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. Last Updated: 07/27/2016

Joyrides on the Bureaucrats' Secret Hot-Line

VORONEZH, Central Russia -- A telephone can be so many things in Russia -- a status symbol on a bureaucrat's desk, a way to keep the unwanted interlocutor away, or, in the wrong hands, the instrument of one's undoing.


But a Russian telephone is never a simple communication tool.


This point hits home every day for foreigners working in Russia, where the average phone encounter with the person you need to reach goes something like this: In the morning, no one picks up; at lunch time, the line is steadily busy; and for the rest of the day calls are answered by a phalanx of laconic secretaries who drop ambiguous hints as to when Ivan Ivanovich might be free. But then night falls and that time never comes.


I was stuck in this holding pattern recently in Voronezh, a slightly backward provincial capital 532 kilometers south of Moscow, when a local newspaper editor offered the use of his newspaper's vertushka, the special phone line that connects officials with officials. When the vertushka rings, the editor explained, they have to pick up. It might be President Boris Yeltsin calling.


The editor demonstrated how the vertushka worked by dialing the mayor of Olkhovatko, a village 242 kilometers south of Voronezh. The mayor was being investigated for his role in a scandal over a shipment of bulls intended for sale in regional markets that had somehow ended up in Lebanon. He wasn't picking up his ordinary phone, but he told all to the editor via vertushka.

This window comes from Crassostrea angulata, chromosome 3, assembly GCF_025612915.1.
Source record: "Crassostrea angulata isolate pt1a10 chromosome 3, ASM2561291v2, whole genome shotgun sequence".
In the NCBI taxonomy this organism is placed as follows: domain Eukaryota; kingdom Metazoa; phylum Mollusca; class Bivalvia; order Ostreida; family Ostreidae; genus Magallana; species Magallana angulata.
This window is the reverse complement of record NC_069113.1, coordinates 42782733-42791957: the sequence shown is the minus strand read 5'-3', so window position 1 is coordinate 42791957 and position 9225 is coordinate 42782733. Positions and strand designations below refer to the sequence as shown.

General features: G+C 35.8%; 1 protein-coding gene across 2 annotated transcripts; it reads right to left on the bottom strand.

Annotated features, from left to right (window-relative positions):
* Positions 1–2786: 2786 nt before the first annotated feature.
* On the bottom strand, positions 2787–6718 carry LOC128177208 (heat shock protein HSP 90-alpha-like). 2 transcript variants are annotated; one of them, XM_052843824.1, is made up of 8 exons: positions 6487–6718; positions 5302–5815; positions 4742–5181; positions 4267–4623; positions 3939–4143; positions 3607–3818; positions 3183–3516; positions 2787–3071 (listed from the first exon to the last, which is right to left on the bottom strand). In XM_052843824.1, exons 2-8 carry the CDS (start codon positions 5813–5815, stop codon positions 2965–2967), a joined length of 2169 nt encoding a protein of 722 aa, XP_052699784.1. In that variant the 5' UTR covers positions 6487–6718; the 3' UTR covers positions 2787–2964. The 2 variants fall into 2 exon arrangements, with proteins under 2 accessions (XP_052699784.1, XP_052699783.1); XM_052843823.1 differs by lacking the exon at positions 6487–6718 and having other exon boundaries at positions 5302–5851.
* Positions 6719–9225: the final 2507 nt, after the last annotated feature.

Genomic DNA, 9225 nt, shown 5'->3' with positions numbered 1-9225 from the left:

I decided to give it a try and dialed the three-digit number of the mayor of Voronezh, Anatoly Goltz, a cantankerous former army colonel who until now had refused an interview. Goltz picked up the phone. "Let's meet today," I said, doing my best Yeltsin impersonation. He answered in an uncertain voice: "Would 15 minutes from now be all right for you?"


Jackpot. Next up after Goltz was the tight-lipped chief of police, whose secretary had been screening calls and putting off requests for interviews. When the vertushka rang, the chief himself picked up, and we spoke at length. Before hanging up, he asked in the same uncertain voice as Goltz: "How did you get this number?"


Catching these people off guard is only one of the attractions of the vertushka. Normally, you have to order a phone call from Voronezh to Olkhovatko, but on the vertushka you just dial direct. You never have to yell into the mouthpiece, as with ordinary Russian phone connections, nor does the connection suddenly break off.


Russian cities don't have phone books, but they do have a vertushka book, with a list of top officials, factory directors, bureaucrats and newspaper editors. You can tell how important a Russian official is by the vertushkas on his desk. Mid-level regional officials have the local vertushka. Mayors of major cities and regional governors have the PM-Svyaz, a special line for conversations with Moscow. Russian government ministers chat on ATS-1. Only a select few top officials have the coveted ATS-V, which has a connection right to Yeltsin's Kremlin office.


You can't hail Yeltsin on the vertushka at the Voronezh Courier. But it comes in very handy when you need to reserve a bedroom in a Voronezh hotel, all of which are permanently booked for mere mortals with ordinary phones.


After a few days, I was on a pleasant roll. Just one last call to that mayor in Olkhovatko, and then back to Moscow. Maybe we could have a vertushka surreptitisiously installed in our bureau.


That's when I found out about the downside of the vertushka.


When I called the mayor didn't answer. His former deputy, the new acting mayor, did.


"You remember that talk he had with the editor the other day," said the cautious new mayor. "Well, the investigators were listening in, and he was sacked."


If there is a moral to this story, then it is this: Use the vertushka to call mom. Save the serious stuff for those ordinary phones with the bad connections.